Official Japanese coin history begins in the year 708, with the introduction of the wadoukaichin, a simple round coin with a square hole based on Chinese coins of the era. These first coins were used until 760, when the first of several currency reformations occurred.
Japan continued to use various forms of official currency until 958, when coins were abandoned altogether and rice was reinstated as the medium of trade. This lasted until the 1100s, when Japan realized that increased trade necessitated currency once again.
And so Japan began using imported (through legal trade, or via smuggling) Chinese coins. This system lasted 500 years, though in the 1300s Japanese people began producing copies of Chinese coins to fulfill their needs. These copies, while numerous, were considered very low value.
Groups in Japan began trying to produce a new Japanese currency during the 1500s, resulting in the thick, quirkily-shaped gold bundoukin. Eventually, in 1601, the Tokugawa shogunate made advancements in true Japanese coinage, including gold, silver, and bronze coins in a variety of shapes and sizes.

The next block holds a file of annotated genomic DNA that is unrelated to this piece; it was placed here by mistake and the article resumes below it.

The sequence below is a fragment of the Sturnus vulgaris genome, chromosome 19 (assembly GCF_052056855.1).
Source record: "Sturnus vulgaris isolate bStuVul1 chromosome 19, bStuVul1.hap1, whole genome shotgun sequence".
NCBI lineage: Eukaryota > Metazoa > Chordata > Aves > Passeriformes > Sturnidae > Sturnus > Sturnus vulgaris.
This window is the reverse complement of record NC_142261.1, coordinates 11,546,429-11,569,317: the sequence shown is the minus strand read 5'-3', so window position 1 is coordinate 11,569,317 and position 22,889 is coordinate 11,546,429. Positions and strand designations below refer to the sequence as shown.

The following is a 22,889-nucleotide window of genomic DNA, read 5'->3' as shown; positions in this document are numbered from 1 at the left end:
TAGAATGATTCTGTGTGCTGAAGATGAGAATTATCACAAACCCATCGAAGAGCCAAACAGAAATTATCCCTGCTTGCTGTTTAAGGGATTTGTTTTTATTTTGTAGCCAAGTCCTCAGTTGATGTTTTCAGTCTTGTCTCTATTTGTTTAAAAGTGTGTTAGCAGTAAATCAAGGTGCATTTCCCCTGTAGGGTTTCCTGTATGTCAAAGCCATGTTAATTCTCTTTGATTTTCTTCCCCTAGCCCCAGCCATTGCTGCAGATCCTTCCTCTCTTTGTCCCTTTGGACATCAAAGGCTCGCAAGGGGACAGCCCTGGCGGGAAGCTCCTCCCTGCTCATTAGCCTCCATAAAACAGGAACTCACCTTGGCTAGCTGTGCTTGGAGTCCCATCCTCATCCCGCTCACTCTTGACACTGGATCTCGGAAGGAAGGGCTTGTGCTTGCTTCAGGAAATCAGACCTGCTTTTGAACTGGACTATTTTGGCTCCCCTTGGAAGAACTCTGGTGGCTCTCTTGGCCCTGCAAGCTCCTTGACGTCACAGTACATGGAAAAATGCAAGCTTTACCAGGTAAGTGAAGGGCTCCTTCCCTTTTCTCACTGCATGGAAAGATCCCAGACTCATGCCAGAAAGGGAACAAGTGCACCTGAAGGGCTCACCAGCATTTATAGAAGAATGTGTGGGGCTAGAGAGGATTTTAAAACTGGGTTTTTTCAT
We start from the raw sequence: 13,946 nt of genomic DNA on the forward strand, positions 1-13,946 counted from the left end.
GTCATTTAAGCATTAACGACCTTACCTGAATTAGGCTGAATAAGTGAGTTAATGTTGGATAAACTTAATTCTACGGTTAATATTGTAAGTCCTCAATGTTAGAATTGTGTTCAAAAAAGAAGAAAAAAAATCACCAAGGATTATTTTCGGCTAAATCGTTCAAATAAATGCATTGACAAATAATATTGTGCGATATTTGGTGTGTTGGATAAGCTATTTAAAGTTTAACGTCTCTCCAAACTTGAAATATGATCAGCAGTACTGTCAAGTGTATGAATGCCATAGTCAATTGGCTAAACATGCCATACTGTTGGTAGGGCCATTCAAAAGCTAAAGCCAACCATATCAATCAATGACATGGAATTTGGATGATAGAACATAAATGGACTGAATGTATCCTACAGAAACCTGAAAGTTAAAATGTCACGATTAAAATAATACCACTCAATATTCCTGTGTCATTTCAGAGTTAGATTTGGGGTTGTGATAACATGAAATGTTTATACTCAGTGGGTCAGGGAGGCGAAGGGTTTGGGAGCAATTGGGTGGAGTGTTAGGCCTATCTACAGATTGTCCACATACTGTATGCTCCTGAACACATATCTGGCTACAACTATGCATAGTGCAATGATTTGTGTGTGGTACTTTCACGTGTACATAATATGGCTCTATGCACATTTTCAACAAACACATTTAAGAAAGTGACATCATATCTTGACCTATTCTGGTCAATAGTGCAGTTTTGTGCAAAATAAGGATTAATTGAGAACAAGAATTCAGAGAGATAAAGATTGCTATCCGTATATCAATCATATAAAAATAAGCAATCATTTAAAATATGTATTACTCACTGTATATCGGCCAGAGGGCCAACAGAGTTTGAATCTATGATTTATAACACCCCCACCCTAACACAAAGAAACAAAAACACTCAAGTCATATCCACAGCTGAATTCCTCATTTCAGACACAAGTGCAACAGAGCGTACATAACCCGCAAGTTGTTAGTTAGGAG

Between 1854 and 1868, there were competing and non-standardized coins produced in a variety of places. This chaotic currency situation came to an end in 1871, with the introduction of the yen.
Today, the yen is the only unit used in Japan; older subdivisions sen and rin have been discontinued.
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